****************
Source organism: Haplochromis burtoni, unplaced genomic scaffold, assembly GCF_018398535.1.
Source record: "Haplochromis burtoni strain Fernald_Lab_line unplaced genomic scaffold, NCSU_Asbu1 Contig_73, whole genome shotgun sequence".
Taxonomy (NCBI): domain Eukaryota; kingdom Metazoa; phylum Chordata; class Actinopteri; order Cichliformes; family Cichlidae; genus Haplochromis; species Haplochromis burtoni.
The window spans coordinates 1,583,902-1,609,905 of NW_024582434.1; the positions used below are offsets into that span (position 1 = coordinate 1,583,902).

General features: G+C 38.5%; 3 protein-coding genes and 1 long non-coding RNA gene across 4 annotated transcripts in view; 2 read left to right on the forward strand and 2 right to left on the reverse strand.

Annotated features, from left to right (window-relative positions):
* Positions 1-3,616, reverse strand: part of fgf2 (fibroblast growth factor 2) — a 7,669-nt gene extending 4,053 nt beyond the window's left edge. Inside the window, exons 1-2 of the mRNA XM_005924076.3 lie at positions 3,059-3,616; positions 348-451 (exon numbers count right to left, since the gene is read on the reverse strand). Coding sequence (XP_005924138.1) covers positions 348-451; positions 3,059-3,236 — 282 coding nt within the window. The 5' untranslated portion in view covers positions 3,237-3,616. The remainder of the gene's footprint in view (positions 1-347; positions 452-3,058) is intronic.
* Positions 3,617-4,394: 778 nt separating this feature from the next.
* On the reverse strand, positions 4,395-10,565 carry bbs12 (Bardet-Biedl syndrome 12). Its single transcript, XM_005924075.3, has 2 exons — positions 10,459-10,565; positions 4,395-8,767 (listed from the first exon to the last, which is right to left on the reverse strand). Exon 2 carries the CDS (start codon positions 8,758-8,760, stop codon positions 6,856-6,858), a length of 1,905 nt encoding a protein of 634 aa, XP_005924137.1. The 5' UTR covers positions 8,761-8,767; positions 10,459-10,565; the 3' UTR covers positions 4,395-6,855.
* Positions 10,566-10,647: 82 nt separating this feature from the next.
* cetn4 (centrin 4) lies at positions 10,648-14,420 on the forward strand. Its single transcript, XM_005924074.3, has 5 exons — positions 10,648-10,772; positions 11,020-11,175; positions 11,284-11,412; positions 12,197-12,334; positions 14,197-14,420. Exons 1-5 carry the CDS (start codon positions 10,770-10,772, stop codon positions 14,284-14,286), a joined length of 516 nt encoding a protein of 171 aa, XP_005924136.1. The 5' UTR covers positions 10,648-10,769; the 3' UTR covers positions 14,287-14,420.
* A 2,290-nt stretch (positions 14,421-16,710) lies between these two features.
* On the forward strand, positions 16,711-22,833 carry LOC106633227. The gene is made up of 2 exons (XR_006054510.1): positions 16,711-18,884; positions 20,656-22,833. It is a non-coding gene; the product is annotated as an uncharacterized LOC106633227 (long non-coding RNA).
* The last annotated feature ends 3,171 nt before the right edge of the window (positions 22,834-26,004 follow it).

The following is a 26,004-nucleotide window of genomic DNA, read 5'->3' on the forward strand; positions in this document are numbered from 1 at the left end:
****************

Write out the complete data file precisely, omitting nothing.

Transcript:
Source organism: Haplochromis burtoni, unplaced genomic scaffold, assembly GCF_018398535.1.
Source record: "Haplochromis burtoni strain Fernald_Lab_line unplaced genomic scaffold, NCSU_Asbu1 Contig_73, whole genome shotgun sequence".
Taxonomy (NCBI): domain Eukaryota; kingdom Metazoa; phylum Chordata; class Actinopteri; order Cichliformes; family Cichlidae; genus Haplochromis; species Haplochromis burtoni.
The window spans coordinates 1,583,902-1,609,905 of NW_024582434.1; the positions used below are offsets into that span (position 1 = coordinate 1,583,902).

General features: G+C 38.5%; 3 protein-coding genes and 1 long non-coding RNA gene across 4 annotated transcripts in view; 2 read left to right on the forward strand and 2 right to left on the reverse strand.

Annotated features, from left to right (window-relative positions):
* Positions 1-3,616, reverse strand: part of fgf2 (fibroblast growth factor 2) — a 7,669-nt gene extending 4,053 nt beyond the window's left edge. Inside the window, exons 1-2 of the mRNA XM_005924076.3 lie at positions 3,059-3,616; positions 348-451 (exon numbers count right to left, since the gene is read on the reverse strand). Coding sequence (XP_005924138.1) covers positions 348-451; positions 3,059-3,236 — 282 coding nt within the window. The 5' untranslated portion in view covers positions 3,237-3,616. The remainder of the gene's footprint in view (positions 1-347; positions 452-3,058) is intronic.
* Positions 3,617-4,394: 778 nt separating this feature from the next.
* On the reverse strand, positions 4,395-10,565 carry bbs12 (Bardet-Biedl syndrome 12). Its single transcript, XM_005924075.3, has 2 exons — positions 10,459-10,565; positions 4,395-8,767 (listed from the first exon to the last, which is right to left on the reverse strand). Exon 2 carries the CDS (start codon positions 8,758-8,760, stop codon positions 6,856-6,858), a length of 1,905 nt encoding a protein of 634 aa, XP_005924137.1. The 5' UTR covers positions 8,761-8,767; positions 10,459-10,565; the 3' UTR covers positions 4,395-6,855.
* Positions 10,566-10,647: 82 nt separating this feature from the next.
* cetn4 (centrin 4) lies at positions 10,648-14,420 on the forward strand. Its single transcript, XM_005924074.3, has 5 exons — positions 10,648-10,772; positions 11,020-11,175; positions 11,284-11,412; positions 12,197-12,334; positions 14,197-14,420. Exons 1-5 carry the CDS (start codon positions 10,770-10,772, stop codon positions 14,284-14,286), a joined length of 516 nt encoding a protein of 171 aa, XP_005924136.1. The 5' UTR covers positions 10,648-10,769; the 3' UTR covers positions 14,287-14,420.
* A 2,290-nt stretch (positions 14,421-16,710) lies between these two features.
* On the forward strand, positions 16,711-22,833 carry LOC106633227. The gene is made up of 2 exons (XR_006054510.1): positions 16,711-18,884; positions 20,656-22,833. It is a non-coding gene; the product is annotated as an uncharacterized LOC106633227 (long non-coding RNA).
* The last annotated feature ends 3,171 nt before the right edge of the window (positions 22,834-26,004 follow it).

The following is a 26,004-nucleotide window of genomic DNA, read 5'->3' on the forward strand; positions in this document are numbered from 1 at the left end: